Syria (region)

Syria (Hieroglyphic Luwian: 𔒂𔒠 Sura/i; Greek: Συρία) or Sham (Arabic: ٱلشَّام, romanized: ash-Shām) is the name of a historical region located east of the Mediterranean Sea in Western Asia, broadly synonymous with the Levant.[3] Other synonyms are Greater Syria or Syria-Palestine.[2] The region boundaries have changed throughout history. In modern times, the term "Syria" alone is used to refer to the Arab Republic of Syria

Syria (Sham)
ٱلشَّام
Ash-Shām[1]
Greater Syria[1]
Syria-Palestine[2]
Levant
Above: The Umayyad Mosque in the Old City of Damascus.


Below: 1851 map of Ottoman Syria
Countries or territories

The term is originally derived from Assyria, an ancient civilization centered in northern Mesopotamia, modern-day Iraq.[4][5] During the Hellenistic period, the term Syria was applied to the entire Levant as Coele-Syria. Under Roman rule, the term was used to refer to the province of Syria, later divided into Syria Phoenicia and Coele Syria, and to the province of Syria Palaestina. Under the Byzantines, the provinces of Syria Prima and Syria Secunda emerged out of Coele Syria. After the Muslim conquest of the Levant, the term was superseded by the Arabic equivalent Shām, and under the Rashidun, Umayyad, Abbasid, and Fatimid caliphates, Bilad al-Sham was the name of a metropolitan province encompassing most of the region. In the 19th century, the name Syria was revived in its modem Arabic form to denote the whole of Bilad al-Sham, either as Suriyah or the modern form Suriyya, which eventually replaced the Arabic name of Bilad al-Sham.[6]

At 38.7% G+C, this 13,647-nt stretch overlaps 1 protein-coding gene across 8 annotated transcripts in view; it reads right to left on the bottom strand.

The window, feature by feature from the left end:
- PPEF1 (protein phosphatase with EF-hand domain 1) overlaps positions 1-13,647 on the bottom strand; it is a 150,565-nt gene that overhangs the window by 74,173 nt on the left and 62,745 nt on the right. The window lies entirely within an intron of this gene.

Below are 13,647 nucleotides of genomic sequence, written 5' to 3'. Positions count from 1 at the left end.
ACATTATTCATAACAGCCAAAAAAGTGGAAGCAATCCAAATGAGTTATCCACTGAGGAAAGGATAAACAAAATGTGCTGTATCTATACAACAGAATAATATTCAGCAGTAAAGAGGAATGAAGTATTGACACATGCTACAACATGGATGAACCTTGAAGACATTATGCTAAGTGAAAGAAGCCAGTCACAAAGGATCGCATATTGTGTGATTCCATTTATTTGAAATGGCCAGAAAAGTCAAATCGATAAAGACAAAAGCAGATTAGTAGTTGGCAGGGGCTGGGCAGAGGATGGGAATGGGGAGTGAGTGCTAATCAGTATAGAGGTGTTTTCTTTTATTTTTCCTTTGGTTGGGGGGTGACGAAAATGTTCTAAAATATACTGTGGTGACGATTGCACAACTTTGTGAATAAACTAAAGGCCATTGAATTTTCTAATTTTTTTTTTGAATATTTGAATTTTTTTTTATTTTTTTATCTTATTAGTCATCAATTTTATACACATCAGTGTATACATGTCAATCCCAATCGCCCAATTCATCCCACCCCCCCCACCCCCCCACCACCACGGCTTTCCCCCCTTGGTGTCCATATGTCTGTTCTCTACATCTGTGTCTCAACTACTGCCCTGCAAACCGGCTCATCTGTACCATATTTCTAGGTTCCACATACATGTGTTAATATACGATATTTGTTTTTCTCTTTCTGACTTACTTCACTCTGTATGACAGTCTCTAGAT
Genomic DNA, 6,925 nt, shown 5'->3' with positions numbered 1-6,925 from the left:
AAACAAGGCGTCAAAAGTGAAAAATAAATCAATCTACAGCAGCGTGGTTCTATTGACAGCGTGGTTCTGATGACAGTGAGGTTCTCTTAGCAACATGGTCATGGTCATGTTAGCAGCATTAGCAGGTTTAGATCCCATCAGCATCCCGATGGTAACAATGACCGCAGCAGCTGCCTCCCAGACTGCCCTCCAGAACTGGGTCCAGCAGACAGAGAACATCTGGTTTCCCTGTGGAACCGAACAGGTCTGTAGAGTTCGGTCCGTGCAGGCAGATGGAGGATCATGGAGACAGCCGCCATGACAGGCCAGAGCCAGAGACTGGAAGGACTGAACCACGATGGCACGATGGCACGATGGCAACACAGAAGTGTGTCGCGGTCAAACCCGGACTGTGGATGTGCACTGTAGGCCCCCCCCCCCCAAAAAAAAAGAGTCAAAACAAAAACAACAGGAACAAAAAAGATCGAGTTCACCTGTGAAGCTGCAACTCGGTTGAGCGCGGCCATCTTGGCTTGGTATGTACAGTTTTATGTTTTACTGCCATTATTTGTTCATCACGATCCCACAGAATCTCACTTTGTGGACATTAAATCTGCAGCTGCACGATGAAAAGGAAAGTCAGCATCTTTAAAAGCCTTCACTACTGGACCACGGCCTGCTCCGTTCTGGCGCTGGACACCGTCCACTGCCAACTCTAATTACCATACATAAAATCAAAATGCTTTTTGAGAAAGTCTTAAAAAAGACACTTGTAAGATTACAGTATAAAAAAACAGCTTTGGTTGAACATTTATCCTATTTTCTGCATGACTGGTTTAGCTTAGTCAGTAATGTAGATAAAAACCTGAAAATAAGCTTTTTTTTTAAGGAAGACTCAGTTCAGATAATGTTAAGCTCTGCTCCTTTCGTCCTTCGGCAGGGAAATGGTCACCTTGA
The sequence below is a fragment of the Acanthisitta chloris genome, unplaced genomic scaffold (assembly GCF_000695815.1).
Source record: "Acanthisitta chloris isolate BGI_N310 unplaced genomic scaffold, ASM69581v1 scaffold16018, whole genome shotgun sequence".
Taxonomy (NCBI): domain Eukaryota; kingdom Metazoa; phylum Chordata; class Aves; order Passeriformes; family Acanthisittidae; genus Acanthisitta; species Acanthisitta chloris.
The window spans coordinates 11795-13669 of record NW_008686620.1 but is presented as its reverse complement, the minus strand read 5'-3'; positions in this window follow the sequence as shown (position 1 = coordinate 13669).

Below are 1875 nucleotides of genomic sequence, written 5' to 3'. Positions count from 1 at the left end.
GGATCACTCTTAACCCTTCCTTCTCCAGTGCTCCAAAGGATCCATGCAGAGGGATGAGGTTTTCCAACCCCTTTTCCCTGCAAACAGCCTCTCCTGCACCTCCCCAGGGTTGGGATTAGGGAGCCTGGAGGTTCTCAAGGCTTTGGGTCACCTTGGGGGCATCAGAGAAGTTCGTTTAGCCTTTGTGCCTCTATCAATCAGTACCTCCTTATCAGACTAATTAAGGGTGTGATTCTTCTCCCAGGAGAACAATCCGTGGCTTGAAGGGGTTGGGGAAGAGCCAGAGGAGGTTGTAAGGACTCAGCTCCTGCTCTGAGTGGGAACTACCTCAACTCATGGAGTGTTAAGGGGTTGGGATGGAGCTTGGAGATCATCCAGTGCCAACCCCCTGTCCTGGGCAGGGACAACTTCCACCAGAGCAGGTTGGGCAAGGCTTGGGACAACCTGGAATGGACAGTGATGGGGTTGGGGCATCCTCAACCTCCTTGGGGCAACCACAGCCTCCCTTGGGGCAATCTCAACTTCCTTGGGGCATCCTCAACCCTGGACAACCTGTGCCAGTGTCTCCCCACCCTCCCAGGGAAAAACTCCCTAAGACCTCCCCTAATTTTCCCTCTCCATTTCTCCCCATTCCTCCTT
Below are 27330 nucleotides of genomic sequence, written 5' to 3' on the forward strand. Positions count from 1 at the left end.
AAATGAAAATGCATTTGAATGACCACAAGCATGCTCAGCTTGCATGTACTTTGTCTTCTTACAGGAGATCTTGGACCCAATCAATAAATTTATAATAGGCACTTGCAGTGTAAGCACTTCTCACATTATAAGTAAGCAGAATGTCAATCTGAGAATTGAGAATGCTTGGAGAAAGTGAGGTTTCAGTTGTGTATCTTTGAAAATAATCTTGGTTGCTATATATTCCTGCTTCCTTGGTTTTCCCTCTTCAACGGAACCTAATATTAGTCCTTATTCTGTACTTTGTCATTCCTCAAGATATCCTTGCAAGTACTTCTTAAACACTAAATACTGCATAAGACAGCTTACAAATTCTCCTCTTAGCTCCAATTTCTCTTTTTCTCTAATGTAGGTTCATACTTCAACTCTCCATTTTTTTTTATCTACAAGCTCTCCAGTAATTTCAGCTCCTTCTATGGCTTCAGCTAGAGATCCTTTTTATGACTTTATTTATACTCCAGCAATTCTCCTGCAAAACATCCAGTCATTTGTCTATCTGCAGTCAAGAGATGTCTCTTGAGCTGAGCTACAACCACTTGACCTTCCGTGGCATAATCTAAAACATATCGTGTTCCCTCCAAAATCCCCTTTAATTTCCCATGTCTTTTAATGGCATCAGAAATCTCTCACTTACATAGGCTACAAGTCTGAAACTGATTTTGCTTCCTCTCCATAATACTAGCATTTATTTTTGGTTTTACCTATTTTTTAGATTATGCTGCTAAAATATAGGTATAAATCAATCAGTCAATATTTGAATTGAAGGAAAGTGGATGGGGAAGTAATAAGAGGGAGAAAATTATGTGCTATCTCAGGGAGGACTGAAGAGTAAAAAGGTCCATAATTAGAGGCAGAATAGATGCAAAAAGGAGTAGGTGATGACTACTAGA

After World War I, the boundaries of the region were last defined in modern times by the proclamation of and subsequent definition by French and British mandatory agreement. The area was passed to French and British Mandates following World War I and divided into Greater Lebanon, various states under Mandatory French rule, British-controlled Mandatory Palestine and the Emirate of Transjordan. The term Syria itself was applied to several mandate states under French rule and the contemporaneous but short-lived Arab Kingdom of Syria. The Syrian-mandate states were gradually unified as the State of Syria and finally became the independent Syria in 1946. Throughout this period, pan-Syrian nationalists advocated for the creation of a Greater Syria.


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